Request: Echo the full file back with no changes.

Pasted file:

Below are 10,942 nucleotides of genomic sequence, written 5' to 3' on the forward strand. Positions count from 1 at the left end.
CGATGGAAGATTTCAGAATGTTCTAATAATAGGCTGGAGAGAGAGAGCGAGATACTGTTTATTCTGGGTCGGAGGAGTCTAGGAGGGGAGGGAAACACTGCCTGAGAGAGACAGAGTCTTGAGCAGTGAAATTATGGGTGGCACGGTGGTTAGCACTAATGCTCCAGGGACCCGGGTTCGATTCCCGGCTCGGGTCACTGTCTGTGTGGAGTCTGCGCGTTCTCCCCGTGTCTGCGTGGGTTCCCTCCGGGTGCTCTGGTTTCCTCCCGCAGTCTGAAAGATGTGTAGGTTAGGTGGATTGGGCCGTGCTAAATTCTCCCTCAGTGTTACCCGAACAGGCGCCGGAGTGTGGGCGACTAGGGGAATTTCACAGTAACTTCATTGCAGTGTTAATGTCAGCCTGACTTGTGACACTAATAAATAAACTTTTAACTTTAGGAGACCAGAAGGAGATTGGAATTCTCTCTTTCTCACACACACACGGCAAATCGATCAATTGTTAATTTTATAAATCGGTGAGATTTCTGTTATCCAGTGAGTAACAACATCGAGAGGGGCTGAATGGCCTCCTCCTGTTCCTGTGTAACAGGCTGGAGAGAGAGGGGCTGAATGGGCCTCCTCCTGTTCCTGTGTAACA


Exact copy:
Below are 10,942 nucleotides of genomic sequence, written 5' to 3' on the forward strand. Positions count from 1 at the left end.
CGATGGAAGATTTCAGAATGTTCTAATAATAGGCTGGAGAGAGAGAGCGAGATACTGTTTATTCTGGGTCGGAGGAGTCTAGGAGGGGAGGGAAACACTGCCTGAGAGAGACAGAGTCTTGAGCAGTGAAATTATGGGTGGCACGGTGGTTAGCACTAATGCTCCAGGGACCCGGGTTCGATTCCCGGCTCGGGTCACTGTCTGTGTGGAGTCTGCGCGTTCTCCCCGTGTCTGCGTGGGTTCCCTCCGGGTGCTCTGGTTTCCTCCCGCAGTCTGAAAGATGTGTAGGTTAGGTGGATTGGGCCGTGCTAAATTCTCCCTCAGTGTTACCCGAACAGGCGCCGGAGTGTGGGCGACTAGGGGAATTTCACAGTAACTTCATTGCAGTGTTAATGTCAGCCTGACTTGTGACACTAATAAATAAACTTTTAACTTTAGGAGACCAGAAGGAGATTGGAATTCTCTCTTTCTCACACACACACGGCAAATCGATCAATTGTTAATTTTATAAATCGGTGAGATTTCTGTTATCCAGTGAGTAACAACATCGAGAGGGGCTGAATGGCCTCCTCCTGTTCCTGTGTAACAGGCTGGAGAGAGAGGGGCTGAATGGGCCTCCTCCTGTTCCTGTGTAACA